Soul-Care Articles: Christ-centered, Spirit-led, Biblically-based, Clinically-sound, Truth-oriented

SOURCE:  Leslie Vernick

Question:  I am unsure how to set up boundaries and consequences with my alcoholic, pot-smoking husband.  He thinks neither should be a concern of mine.  He says it doesn’t affect me.  When he has too much to drink, his verbal cocky language, insinuations, and controlling attitude are horrible.

He thinks nothing of drinking 6-10 beers at one time.  He is bi-polar but doesn’t think it is an issue anymore.  He was on lithium years ago for this.  I am so tired of this relationship with him.  I want to do what God wants me to do.  I know that with God He can handle this marital issue.  I just need to release it totally to Him.

Please give me guidance on setting up specific boundaries and consequences.  I have read your book How to Act Right When Your Spouse Acts Wrong, but I need more specific advice in my particular situation.  Thank you.

Answer:  In my book, How to Act Right When Your Spouse Acts Wrong I introduced the idea of the Gift of Consequences as a loving gesture to help wake a spouse up to behaviors or attitudes that were affecting (or destroying) the marriage.  (This particular gift of love often does not feel loving to the one receiving it at the time)

In past blogs and in my other books on destructive relationships and marriage I give many more reasons and examples how not to enable destructive behavior to continue unchallenged by mitigating or removing negative consequences from the destructive person’s life.

Specifically in your situation you need to ask yourself the question how does his behaviors affect you?  For starters you indicate that when he’s drunk or high, he treats you differently.  He’s controlling, cocky and makes remarks that offend you and hurt your feelings.  What would be a natural consequence for someone who treats you that way?

Most healthy people wouldn’t put up with it.  They’d leave the room, leave the conversation, or exit the house for an hour or even for the night.   In other words, one consequence is that your husband looses the pleasure of your presence or company when he’s drinking or high because you don’t like the way he treats you when he’s that way.

Now, the problem for you when you implement this consequence is that perhaps it has no impact on him. In fact, he may prefer you to leave him alone.  This is where it gets tricky.  The consequence we implement we want to also have impact.

So what other consequences might you implement that may get his attention?

Stop cleaning up his messes – cans, ashes, dirty glasses, vomit.  (But you have to live there too so it impacts you too)

Separate your family money if he’s spending large quantities of money on his drinking and drugs and it’s affecting your ability to pay your bills.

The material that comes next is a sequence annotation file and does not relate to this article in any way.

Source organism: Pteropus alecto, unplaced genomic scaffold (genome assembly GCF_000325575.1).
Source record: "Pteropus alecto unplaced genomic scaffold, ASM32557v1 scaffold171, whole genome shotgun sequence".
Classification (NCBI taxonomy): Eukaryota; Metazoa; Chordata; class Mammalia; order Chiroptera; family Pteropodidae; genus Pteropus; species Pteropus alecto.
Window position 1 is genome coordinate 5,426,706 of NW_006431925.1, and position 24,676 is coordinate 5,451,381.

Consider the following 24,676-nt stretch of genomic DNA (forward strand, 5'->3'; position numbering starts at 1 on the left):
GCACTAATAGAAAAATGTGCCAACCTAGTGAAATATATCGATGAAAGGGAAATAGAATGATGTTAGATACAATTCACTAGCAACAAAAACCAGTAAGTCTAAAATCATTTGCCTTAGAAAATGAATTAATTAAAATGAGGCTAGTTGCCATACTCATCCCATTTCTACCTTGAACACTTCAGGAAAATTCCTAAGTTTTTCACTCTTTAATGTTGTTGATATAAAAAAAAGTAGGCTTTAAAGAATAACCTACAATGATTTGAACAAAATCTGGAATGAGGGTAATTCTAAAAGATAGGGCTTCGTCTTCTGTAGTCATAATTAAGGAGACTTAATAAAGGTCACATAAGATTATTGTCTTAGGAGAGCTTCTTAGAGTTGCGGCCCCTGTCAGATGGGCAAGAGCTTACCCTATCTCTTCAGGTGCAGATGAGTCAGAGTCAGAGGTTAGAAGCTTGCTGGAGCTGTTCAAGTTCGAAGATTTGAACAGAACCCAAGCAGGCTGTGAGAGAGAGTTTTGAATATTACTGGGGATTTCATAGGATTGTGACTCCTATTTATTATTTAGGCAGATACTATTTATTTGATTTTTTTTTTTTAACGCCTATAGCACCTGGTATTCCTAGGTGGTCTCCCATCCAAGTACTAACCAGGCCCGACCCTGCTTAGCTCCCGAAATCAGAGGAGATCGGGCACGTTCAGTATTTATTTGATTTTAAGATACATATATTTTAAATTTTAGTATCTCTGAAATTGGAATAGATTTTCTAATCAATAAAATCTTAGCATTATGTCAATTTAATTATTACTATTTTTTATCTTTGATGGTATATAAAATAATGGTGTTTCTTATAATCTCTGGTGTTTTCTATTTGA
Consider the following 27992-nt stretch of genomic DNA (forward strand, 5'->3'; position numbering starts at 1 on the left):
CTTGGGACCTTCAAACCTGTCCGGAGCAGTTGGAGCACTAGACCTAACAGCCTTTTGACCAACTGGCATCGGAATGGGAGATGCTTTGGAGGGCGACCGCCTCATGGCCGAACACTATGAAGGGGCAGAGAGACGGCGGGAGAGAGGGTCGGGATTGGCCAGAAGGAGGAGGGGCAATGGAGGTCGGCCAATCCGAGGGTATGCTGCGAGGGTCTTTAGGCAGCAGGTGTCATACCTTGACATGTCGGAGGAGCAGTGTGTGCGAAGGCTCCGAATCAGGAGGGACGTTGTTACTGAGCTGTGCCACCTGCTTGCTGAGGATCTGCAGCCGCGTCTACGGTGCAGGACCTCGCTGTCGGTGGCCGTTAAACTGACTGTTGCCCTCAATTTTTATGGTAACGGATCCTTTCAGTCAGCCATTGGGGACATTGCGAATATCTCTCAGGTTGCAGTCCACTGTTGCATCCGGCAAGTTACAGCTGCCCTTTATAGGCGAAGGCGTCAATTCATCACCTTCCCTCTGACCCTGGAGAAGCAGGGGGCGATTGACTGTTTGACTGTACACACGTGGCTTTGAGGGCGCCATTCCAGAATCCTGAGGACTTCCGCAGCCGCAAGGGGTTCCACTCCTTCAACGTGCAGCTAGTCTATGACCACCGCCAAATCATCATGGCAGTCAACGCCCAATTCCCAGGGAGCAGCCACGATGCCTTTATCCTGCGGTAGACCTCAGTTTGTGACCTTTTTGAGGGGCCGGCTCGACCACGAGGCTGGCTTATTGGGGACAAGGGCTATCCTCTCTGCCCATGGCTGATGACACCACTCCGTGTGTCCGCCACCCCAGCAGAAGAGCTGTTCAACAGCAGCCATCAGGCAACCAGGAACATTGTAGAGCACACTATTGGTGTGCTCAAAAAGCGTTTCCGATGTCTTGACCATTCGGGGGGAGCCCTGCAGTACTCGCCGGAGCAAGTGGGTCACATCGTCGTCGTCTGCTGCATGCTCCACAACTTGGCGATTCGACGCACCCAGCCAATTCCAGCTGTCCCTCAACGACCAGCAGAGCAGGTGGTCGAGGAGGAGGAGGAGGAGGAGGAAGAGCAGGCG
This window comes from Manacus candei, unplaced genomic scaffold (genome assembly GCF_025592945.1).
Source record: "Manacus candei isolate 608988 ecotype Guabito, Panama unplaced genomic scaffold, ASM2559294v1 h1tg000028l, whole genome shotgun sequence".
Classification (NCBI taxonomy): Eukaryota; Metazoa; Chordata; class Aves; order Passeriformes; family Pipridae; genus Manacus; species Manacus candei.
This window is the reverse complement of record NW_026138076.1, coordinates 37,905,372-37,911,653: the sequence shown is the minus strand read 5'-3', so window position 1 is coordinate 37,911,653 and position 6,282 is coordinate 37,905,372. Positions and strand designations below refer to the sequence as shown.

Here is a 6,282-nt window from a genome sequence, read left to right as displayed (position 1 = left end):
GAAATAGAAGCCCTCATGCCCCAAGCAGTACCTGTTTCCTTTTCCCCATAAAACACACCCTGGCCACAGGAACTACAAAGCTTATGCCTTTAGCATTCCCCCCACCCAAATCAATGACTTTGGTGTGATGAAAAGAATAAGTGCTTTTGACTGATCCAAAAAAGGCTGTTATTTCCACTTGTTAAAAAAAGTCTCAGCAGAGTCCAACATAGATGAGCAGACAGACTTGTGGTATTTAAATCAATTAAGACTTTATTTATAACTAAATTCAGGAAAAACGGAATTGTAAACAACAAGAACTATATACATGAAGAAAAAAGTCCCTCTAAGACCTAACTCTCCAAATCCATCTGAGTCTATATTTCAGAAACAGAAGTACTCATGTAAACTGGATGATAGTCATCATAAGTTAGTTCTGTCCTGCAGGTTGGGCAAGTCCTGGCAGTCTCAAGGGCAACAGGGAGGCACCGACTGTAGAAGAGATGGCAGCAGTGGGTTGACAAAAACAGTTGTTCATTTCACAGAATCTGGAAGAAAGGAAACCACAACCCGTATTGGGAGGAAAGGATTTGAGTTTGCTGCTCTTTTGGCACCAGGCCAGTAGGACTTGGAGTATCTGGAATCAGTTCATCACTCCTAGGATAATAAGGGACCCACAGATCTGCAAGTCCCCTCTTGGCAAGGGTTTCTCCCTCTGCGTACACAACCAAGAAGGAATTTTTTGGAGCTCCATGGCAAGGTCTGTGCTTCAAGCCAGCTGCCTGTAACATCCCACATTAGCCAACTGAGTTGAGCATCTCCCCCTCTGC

Refuse to drive with him if he’s been drinking or smoking pot/ not allowing the children to drive with him

Refuse to lie to the children about his behaviors when they observe him drunk or high.

Refuse to bail him out of jail if he gets pulled over by the police.

Refuse to buy him alcohol or other supplies for his habit.

Refuse to lie or cover up for him to others (work, family, neighbors) for his foolish behavior while drunk or high.

Separate from him until he gets help and stops his abusive behavior.

Plan an intervention with family members to help him see how his problem impacts everyone (he says it doesn’t affect anyone).

Sometimes boundaries and consequences look rather similar.  The boundary you may set ahead of time – such as I am no longer willing to drive with you because I’m afraid when you’re driving and drinking.

A consequences might be, last night you scared me to death the way you were weaving in and out of cars. We almost had an accident. From now on I refuse to drive with you when you’ve been drinking (or smoking).

But bottom line – what keeps you stuck in this relationship is something you can work on. You can’t change him but you can, with God’s help, change you.  You say you want to do what God wants you to do but I do not believe God calls you to sacrifice yourself and your children so that your husband can stay steeped in his foolish behaviors.  So if you lovingly implement consequences – not to scold, shame or punish, but to wake him up, it can be part of God’s plan for his life.

Doing what God wants you to do means that you will also do what you need to do to stay healthy and get wise. It may mean attending Al Anon or Celebrate Recovery or some other support group for people who live with addicts.  It means that you will protect your children from his abusive behavior when he’s intoxicated and if it’s frequent, you may need to consider separating from him until he gets help for his problem.

I think we often think God wants us to always be nice and minimize the ugliness of sin.  We’re not to judge sin because all of us are sinners – you are not less a sinner than your husband is, but when we cover it up or minimize it or think it makes no negative impact on other people, we are deceiving ourselves and not living in the truth.

Your words to your husband – or consequences and boundaries may be hard but need not be harsh.  Do the work you need to so that when you take this step, you do it in love.

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